Shoots & Roots
Our local farmers market opens in April and despite the drizzly Saturdays, the aisles are full of well supplied stalls and eager purchasers. One of the most sought after spring offerings are greens and root crops, notably the tender crisp Japanese White turnips known as hakurei. A neighbor generously shared some with me and their sweet-hot crunchiness immediately became my go-to afternoon snack. Crisp as apples, hakurei or Japanese White turnips are so tender that you can eat them out of hand. The flavor starts off sweet then a tangy bit of bite develops as more complex, peppery flavors build, making these spring beauties intriguingly crunchy additions to green salads. The turnip bulbs are so thin skinned that you don’t really need to peel them and the greens combine fresh sweetness with earthy undertones
Despite the ongoing cold and drizzly days, I’ve been longing for fresher tasting food, especially spring salads with more snap to them. Building a satisfying salad involves paying attention to several qualities, from flavor and texture to color and shape. Making a great salad is an art form, kind of like haiku; take 6-8 ingredients and make them sing together. I like to mix soft and crunchy textures with a range of flavors from tart and sweet to savory and earthy.
Raw Turnip Spring Salad
2 small Japanese White turnips with greens
2-3 leaves frilly kale
1 cup red cabbage, thinly sliced
1 cup arugula or radicchio
1-2 teaspoons plain rice vinegar
1/8 teaspoon sea salt or herb salt
1/2 cup raspberries or blueberries
1/4 toasted walnuts
1-2 tablespoons hulled pumpkin seeds
Peel (optional) the turnips and cut in thin wedges, then chop the turnip greens finely, put them both in a serving bowl. Fold kale in half and cut away the stem and central rib, then chop coarsely and add to the bowl with the cabbage. Tear arugula into bite sized pieces, add to the bowl, sprinkle with rice vinegar and salt and toss gently. Let sit for 10 minutes, add remaining ingredients and serve. Serves 2-4.
Meanwhile On The Home Front
After over a month at Harborview/UW Hospital, my daughter finally came home on Friday. Technically, she was supposed to go to a SNF (skilled nursing facility in hospital talk), but around here, the nursing homes are packed, thanks to yet another wave of covid. Coming home was a second option, but because of the amount of care she still needs, she was supposed to have a home health team coming to the house several times a week. Since nobody in our area is accepting Medicaid patients right now (all their Medicaid beds or patient slots are full), we got…nothing.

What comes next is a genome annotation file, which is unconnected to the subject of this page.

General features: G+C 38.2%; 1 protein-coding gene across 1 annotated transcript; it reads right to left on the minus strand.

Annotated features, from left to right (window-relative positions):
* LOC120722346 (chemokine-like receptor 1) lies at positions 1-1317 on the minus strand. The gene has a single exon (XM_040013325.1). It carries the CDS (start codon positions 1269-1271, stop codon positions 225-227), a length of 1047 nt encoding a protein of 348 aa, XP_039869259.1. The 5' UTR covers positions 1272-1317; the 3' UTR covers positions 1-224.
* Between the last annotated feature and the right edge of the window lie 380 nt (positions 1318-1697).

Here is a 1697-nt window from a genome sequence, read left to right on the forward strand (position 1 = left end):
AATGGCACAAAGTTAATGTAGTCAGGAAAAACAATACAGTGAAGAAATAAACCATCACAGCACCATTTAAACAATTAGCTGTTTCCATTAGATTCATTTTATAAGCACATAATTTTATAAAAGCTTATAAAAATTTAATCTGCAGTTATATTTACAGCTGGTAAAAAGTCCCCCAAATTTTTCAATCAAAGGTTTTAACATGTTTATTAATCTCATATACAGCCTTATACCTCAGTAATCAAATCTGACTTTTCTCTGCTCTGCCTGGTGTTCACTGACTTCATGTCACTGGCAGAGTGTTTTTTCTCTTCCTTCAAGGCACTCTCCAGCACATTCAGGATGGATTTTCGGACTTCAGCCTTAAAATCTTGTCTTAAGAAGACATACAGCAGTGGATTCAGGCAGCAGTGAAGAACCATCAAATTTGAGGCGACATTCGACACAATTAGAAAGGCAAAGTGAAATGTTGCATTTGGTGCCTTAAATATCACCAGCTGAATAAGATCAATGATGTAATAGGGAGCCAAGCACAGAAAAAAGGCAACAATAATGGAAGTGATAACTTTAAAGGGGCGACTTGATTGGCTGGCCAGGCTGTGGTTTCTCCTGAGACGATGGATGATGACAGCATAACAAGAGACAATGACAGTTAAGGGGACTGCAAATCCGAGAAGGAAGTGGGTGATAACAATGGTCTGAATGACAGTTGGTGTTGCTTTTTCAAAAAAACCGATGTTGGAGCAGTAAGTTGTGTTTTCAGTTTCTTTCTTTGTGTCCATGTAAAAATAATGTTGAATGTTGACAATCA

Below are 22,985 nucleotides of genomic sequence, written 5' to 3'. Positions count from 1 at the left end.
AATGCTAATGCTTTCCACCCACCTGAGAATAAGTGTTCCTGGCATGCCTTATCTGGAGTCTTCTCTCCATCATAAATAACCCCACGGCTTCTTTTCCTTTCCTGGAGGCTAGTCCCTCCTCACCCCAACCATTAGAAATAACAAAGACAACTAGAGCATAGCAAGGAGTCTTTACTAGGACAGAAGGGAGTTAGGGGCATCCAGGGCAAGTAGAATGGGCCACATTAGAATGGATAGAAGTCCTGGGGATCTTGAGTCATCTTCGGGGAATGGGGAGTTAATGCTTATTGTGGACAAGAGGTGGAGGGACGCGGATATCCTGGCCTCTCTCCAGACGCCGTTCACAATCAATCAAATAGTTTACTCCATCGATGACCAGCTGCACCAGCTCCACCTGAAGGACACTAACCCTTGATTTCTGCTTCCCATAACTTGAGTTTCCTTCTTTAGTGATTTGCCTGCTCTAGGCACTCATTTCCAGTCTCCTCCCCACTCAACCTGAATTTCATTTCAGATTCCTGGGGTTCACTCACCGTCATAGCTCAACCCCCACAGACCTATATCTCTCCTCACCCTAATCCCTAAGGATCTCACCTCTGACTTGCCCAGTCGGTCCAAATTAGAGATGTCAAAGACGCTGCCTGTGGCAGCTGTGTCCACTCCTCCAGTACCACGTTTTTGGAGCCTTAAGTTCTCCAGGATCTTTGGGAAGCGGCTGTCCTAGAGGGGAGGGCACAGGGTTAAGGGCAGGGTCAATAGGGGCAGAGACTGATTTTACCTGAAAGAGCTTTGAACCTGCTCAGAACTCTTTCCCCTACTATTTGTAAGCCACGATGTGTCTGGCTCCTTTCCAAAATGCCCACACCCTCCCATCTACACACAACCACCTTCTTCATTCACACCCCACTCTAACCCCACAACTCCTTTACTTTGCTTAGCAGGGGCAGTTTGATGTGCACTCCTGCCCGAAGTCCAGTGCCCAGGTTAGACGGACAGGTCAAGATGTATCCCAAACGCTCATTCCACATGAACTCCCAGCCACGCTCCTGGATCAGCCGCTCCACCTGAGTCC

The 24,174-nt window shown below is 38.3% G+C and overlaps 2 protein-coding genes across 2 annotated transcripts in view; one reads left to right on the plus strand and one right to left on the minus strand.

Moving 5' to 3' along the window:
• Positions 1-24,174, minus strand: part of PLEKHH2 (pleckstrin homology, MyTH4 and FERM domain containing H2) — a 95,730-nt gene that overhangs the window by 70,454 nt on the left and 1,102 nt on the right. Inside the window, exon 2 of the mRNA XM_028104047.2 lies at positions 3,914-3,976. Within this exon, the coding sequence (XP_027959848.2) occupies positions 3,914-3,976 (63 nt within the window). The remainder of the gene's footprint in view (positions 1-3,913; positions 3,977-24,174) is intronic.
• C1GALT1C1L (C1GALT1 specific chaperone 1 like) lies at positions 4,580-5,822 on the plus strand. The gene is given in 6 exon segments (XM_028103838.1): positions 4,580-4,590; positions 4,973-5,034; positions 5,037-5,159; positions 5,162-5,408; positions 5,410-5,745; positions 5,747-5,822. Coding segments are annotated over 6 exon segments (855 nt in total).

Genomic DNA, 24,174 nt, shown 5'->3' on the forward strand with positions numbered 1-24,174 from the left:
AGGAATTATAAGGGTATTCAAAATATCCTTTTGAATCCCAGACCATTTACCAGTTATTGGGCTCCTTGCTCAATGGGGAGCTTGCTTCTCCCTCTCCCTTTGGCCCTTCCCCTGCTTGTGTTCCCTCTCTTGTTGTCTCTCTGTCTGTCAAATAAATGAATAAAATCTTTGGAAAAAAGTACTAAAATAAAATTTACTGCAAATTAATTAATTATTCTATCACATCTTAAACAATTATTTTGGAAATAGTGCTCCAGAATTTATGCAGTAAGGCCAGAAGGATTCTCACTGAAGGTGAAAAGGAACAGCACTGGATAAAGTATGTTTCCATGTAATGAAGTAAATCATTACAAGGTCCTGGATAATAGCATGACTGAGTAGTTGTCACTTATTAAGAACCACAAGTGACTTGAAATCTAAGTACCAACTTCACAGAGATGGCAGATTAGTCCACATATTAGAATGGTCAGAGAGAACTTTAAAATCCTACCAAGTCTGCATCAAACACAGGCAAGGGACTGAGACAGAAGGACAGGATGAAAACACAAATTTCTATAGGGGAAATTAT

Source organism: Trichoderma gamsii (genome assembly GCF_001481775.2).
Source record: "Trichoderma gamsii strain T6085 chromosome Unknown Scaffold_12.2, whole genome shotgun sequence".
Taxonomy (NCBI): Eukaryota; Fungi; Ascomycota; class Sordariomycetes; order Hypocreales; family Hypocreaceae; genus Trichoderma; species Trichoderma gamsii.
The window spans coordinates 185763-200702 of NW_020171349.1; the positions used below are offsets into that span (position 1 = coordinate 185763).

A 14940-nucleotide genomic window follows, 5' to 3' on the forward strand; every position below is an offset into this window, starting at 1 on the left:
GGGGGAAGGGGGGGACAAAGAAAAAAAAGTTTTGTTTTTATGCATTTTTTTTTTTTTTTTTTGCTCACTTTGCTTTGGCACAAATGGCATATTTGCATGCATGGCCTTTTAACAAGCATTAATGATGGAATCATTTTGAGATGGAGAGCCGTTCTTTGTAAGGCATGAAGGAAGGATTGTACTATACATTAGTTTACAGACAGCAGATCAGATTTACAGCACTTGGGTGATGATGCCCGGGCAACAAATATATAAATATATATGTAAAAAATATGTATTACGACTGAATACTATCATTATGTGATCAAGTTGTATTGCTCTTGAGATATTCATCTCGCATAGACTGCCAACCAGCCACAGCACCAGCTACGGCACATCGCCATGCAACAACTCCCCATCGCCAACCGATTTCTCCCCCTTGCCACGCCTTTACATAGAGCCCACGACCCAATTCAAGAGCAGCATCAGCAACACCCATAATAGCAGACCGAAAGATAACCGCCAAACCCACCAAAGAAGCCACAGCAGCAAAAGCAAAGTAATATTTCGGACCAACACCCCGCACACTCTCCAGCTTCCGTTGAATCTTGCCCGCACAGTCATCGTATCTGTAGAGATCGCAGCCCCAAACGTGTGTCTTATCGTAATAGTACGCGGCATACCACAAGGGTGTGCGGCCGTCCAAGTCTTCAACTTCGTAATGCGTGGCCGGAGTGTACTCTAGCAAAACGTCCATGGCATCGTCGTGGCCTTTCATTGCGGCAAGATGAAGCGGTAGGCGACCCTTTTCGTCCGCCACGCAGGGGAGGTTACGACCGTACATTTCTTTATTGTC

For us, that’s more of an inconvenience than a problem, since we are blessed with skilled friends who are willing to help us out. However, I keep thinking about the people who don’t have such resources. Imagine being an elder person caregiving for an aging partner, or a mom with a sick offspring with heavy care needs and not being able to get home help unless you can pay out of pocket. To top it off, if Medicaid doesn’t ok the expense, it’s illegal for any agency or institution to provide those services if they’re paid out of pocket. Does that seem punitive? Apparently the idea is that if someone like a relative or friend CAN pay, then Medicaid won’t.
Another New Normal
In our case, Medicaid was fine with paying for the services but no practitioners who accept Medicaid and come to the home are locally available. Fortunately for us, a friend who’s an Occupational Therapist has agreed to come to the house and work with my daughter several times a week. Even better, they totally hit it off, as she’s queer friendly, smart, funny and very kind. She’s also very good at giving clear directions with detailed explanations. After just one visit, we both already see a difference in my daughter’s mobility and strength.
The days have been so dense, what with figuring out what needs to be done and finding better ways to do various things that it’s hard to remember that it’s only been three days; it feels like a week at least. We’ve made lists to keep track of the timing of her wound care and skin treatments and exercises and I’m keeping a log so we can track her progress. We are figuring out what she can eat and when and how much as she and her new ileostomy adjust from hospital fare to home cooked whole foods. It can feel overwhelming but we’re already finding our rhythm and finding ways to organize our time so my daughter gets the multiple care sessions she needs and I get to go for a walk or putter in the garden or run to the store. After the trauma and trials of the past few months, we’re both feeling enormous relief and gratitude. Onward, right?